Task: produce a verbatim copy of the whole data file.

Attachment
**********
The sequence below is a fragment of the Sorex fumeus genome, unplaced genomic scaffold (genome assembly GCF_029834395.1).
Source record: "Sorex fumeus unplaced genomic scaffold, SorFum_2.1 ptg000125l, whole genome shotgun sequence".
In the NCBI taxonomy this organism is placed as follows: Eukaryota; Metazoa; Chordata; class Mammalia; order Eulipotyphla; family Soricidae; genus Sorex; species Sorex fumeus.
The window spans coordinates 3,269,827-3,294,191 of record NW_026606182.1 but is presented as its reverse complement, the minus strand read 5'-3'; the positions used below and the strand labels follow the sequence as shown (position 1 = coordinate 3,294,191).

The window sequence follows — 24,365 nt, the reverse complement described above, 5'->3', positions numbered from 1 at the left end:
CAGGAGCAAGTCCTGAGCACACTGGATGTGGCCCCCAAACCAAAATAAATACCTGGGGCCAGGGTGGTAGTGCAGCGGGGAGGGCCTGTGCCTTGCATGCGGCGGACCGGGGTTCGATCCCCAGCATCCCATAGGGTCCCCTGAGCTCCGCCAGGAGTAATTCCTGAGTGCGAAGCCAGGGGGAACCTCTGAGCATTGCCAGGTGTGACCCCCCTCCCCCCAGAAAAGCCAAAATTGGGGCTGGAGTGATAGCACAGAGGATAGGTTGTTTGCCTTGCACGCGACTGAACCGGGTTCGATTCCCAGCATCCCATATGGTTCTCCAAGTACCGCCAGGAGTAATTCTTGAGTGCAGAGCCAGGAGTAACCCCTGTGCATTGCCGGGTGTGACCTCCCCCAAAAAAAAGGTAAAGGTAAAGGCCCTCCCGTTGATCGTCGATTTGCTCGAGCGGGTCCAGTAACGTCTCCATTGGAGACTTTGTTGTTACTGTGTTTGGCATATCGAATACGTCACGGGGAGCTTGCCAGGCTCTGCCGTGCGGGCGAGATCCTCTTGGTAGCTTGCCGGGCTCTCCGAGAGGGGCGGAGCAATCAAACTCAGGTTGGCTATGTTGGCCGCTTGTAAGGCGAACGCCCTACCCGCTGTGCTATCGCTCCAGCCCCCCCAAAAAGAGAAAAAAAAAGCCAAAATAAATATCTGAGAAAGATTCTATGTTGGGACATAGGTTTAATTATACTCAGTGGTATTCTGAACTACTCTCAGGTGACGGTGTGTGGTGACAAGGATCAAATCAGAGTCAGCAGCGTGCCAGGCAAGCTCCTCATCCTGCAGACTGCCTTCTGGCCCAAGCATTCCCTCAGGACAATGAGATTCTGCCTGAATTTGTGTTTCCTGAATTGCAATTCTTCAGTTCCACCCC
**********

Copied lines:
The sequence below is a fragment of the Sorex fumeus genome, unplaced genomic scaffold (genome assembly GCF_029834395.1).
Source record: "Sorex fumeus unplaced genomic scaffold, SorFum_2.1 ptg000125l, whole genome shotgun sequence".
In the NCBI taxonomy this organism is placed as follows: Eukaryota; Metazoa; Chordata; class Mammalia; order Eulipotyphla; family Soricidae; genus Sorex; species Sorex fumeus.
The window spans coordinates 3,269,827-3,294,191 of record NW_026606182.1 but is presented as its reverse complement, the minus strand read 5'-3'; the positions used below and the strand labels follow the sequence as shown (position 1 = coordinate 3,294,191).

The window sequence follows — 24,365 nt, the reverse complement described above, 5'->3', positions numbered from 1 at the left end:
CAGGAGCAAGTCCTGAGCACACTGGATGTGGCCCCCAAACCAAAATAAATACCTGGGGCCAGGGTGGTAGTGCAGCGGGGAGGGCCTGTGCCTTGCATGCGGCGGACCGGGGTTCGATCCCCAGCATCCCATAGGGTCCCCTGAGCTCCGCCAGGAGTAATTCCTGAGTGCGAAGCCAGGGGGAACCTCTGAGCATTGCCAGGTGTGACCCCCCTCCCCCCAGAAAAGCCAAAATTGGGGCTGGAGTGATAGCACAGAGGATAGGTTGTTTGCCTTGCACGCGACTGAACCGGGTTCGATTCCCAGCATCCCATATGGTTCTCCAAGTACCGCCAGGAGTAATTCTTGAGTGCAGAGCCAGGAGTAACCCCTGTGCATTGCCGGGTGTGACCTCCCCCAAAAAAAAGGTAAAGGTAAAGGCCCTCCCGTTGATCGTCGATTTGCTCGAGCGGGTCCAGTAACGTCTCCATTGGAGACTTTGTTGTTACTGTGTTTGGCATATCGAATACGTCACGGGGAGCTTGCCAGGCTCTGCCGTGCGGGCGAGATCCTCTTGGTAGCTTGCCGGGCTCTCCGAGAGGGGCGGAGCAATCAAACTCAGGTTGGCTATGTTGGCCGCTTGTAAGGCGAACGCCCTACCCGCTGTGCTATCGCTCCAGCCCCCCCAAAAAGAGAAAAAAAAAGCCAAAATAAATATCTGAGAAAGATTCTATGTTGGGACATAGGTTTAATTATACTCAGTGGTATTCTGAACTACTCTCAGGTGACGGTGTGTGGTGACAAGGATCAAATCAGAGTCAGCAGCGTGCCAGGCAAGCTCCTCATCCTGCAGACTGCCTTCTGGCCCAAGCATTCCCTCAGGACAATGAGATTCTGCCTGAATTTGTGTTTCCTGAATTGCAATTCTTCAGTTCCACCCC